Grab your dancing shoes, and get ready to step-together-step, slow-quick-quick and side-together-side — a new Arthur Murray studio is opening soon near downtown Napa
Long before “Dancing with the Stars,” there was the “Arthur Murray Party,” a popular television show that my parents adored and watched devotedly over the 10 years of its run. My siblings and I thought the show was terribly square, but history proved us wrong. Arthur Murray’s legacy is alive and thriving.
Murray and his wife Kathryn were the quintessential, perfectly miss-matched (height-wise) dancing couple gliding effortlessly across the ballroom floor. Their flair and expertise made the waltz, rumba and fox trot look deceptively easy — and made it appear that with just a few lessons, we too could master those steps, even with two left feet.
If one of Murray’s 350 internationally-franchised studios was not accessible, there were instructions by mail that could be purchased, complete with sets of meticulously-numbered footprints and dance patterns described in written instructions. More than 5 million dance kits were sold.
“What’s cool is that we believe it’s more than just dancing,” said Cara Recine, studio director for Arthur Murray sites in Napa and Santa Rosa. “People come through our doors, not just to pursue dancing but the other benefits dancing can bring such as meeting people, enjoying social activities, exercise, overcoming shyness and to make someone happy.”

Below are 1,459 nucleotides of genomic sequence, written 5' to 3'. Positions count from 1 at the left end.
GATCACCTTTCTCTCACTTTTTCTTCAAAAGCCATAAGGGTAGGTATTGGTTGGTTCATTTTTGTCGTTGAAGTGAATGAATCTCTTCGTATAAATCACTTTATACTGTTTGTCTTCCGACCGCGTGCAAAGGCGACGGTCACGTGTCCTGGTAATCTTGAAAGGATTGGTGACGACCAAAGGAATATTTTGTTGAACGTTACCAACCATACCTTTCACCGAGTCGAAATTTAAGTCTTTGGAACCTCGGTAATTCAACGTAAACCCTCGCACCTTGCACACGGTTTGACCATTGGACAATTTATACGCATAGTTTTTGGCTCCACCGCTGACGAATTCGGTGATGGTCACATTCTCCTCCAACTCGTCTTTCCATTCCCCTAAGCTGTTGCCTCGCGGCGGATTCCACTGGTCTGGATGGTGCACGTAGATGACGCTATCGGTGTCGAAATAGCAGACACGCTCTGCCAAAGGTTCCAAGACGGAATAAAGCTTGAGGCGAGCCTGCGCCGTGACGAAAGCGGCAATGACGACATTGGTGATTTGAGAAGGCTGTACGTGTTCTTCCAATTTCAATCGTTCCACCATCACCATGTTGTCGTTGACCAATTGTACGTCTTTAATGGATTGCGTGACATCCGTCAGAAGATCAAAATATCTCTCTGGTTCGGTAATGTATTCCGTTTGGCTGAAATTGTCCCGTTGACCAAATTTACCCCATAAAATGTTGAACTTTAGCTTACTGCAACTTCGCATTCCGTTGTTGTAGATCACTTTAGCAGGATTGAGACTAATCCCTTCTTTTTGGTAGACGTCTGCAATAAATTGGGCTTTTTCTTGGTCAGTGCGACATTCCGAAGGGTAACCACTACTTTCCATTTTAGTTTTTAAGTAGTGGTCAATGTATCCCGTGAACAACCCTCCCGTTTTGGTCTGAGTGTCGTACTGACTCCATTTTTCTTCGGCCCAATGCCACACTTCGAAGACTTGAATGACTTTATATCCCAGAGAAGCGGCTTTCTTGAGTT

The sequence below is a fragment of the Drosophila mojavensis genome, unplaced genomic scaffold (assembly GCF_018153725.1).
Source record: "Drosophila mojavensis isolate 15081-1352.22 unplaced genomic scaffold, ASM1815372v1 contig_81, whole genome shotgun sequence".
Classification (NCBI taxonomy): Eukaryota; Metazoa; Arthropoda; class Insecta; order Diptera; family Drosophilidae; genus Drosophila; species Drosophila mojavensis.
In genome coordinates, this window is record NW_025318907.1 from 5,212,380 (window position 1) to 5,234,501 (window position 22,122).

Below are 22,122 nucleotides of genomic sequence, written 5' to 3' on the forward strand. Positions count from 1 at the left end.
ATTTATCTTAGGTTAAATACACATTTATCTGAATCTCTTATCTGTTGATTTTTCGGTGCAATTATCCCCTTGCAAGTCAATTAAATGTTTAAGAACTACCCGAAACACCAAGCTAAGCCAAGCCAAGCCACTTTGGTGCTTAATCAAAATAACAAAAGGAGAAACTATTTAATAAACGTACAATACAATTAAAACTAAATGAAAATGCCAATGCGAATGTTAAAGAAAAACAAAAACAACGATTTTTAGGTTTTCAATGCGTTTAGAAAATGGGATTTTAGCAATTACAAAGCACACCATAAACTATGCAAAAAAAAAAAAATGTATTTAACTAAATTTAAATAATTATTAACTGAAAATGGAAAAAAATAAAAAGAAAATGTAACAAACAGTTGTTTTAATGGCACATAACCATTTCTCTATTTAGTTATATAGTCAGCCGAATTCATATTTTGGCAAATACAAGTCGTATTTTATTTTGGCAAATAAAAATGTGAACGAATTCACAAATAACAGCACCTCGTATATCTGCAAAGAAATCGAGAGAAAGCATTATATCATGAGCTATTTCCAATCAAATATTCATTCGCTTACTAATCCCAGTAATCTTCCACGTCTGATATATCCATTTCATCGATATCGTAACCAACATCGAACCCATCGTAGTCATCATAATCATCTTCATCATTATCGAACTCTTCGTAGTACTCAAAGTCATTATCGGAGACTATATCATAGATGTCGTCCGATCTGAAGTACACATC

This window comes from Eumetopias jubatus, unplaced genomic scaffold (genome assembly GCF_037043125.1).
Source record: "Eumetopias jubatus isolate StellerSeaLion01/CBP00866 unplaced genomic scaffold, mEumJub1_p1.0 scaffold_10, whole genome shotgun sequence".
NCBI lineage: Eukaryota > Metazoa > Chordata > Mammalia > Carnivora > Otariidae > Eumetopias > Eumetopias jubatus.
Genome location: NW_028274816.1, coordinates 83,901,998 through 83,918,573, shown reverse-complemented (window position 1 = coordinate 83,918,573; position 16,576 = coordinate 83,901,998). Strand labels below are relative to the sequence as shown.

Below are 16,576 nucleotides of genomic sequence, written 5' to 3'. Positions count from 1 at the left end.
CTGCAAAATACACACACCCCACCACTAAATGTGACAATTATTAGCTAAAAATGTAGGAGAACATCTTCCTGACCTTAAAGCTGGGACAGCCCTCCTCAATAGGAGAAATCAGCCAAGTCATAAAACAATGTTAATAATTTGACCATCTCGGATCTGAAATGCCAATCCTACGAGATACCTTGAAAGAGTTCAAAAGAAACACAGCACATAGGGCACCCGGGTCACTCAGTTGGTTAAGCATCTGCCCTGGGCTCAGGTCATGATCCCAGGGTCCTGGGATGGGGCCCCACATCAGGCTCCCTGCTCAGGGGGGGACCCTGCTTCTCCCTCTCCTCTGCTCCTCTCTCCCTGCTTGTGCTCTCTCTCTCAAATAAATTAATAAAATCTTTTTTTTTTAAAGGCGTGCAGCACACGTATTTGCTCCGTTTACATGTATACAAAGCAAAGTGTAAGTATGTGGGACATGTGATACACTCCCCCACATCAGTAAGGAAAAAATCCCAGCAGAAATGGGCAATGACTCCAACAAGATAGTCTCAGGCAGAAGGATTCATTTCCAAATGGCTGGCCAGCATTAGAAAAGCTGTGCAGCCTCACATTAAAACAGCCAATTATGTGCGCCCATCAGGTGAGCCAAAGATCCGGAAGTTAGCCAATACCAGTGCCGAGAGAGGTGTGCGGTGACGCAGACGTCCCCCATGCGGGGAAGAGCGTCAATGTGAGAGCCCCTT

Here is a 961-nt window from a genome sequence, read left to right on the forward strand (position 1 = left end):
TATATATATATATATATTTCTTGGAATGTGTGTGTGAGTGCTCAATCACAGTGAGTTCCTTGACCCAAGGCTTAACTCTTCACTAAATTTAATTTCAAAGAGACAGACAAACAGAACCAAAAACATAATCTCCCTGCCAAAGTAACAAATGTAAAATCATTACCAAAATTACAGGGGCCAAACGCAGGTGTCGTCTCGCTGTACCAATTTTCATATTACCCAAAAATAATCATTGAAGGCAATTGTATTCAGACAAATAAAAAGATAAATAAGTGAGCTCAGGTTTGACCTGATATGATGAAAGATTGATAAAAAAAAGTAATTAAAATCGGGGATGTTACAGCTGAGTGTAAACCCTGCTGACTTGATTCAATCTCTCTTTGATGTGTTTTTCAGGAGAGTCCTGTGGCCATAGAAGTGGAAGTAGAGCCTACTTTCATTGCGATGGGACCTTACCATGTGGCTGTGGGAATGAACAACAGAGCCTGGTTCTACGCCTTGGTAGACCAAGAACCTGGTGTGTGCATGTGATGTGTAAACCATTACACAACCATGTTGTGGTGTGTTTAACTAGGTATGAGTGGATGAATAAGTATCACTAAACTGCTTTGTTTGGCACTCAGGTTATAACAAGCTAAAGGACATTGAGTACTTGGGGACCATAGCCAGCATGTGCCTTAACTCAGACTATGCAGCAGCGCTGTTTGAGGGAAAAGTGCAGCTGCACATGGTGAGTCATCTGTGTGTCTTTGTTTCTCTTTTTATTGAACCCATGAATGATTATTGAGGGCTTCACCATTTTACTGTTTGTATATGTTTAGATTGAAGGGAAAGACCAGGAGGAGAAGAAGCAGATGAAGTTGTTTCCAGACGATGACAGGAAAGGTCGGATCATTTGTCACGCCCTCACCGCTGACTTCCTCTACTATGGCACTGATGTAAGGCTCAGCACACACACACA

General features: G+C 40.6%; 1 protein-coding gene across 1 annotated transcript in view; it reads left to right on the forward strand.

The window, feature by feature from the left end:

Recine found an Arthur Murray studio in her hometown of Eau Claire, Wisconsin at age 17. She entered the teacher training program and, with a cadre of instructors, can now accommodate many of the two studio’s most popular requests, such as salsa, waltz, tango, cha cha, swing and country western.
The studio offers a 30-minute lesson for free in a private session to assess each individual’s need and tailor a program that works for a participant’s time and budget. For information, email email@example.com or call 707-819-3024.
“We have three tenets of teaching,” said Recine. “Practice parties, private parties and group classes. Anyone can learn, and it really depends on the amount of time you put into it. One key factor in learning is determination. We have students from ages 8 to 80, and we tailor our teaching to each individual.”
For the next few months, classes will continue at the Napa Women’s Club clubhouse (218 Franklin St.) — the current “pop up” location — while permits are being secured and renovation plans finalized for the newly repurposed, 2,000 square foot Arthur Murray Napa ballroom.
“We’ve only been in Napa for the past six months,” Recine said, “and we’re looking forward to establishing a home base in a permanent space that can also accommodate administrative offices. Our location will be 929 Vallejo where we’ll be housed in the old Perry’s Auto-Marine boat repair and storage building. And, we’ll make the new studio available for rentals as well.”
If your feet are itching to dance a la Arthur Murray style, hop on the sculpture named “Cha Cha Cha,” embedded, stainless steel footsteps with diagrammatic instructions, located on the Main Street sidewalk in front of the Riverfront. Southern California artist Robin Murez donated the interactive exhibit to the City of Napa after it won the 2014 Napa ARTwalk People’s Choice Award.
Another terrific option for dancing and socializing with others who love to dance is the 51-years strong Napa Ballroom Dancers. The all-volunteer nonprofit helps promote and provide ballroom and social dancing in the Napa Valley. Bands and DJ’s play music to fit a wide variety of dance styles with monthly dances and occasional instruction open to all. Visit their website at: www.napaballroomdancers.com.
“Why Be A Wallflower?” asks Arthur Murray in his ads for dance lessons. Why, indeed!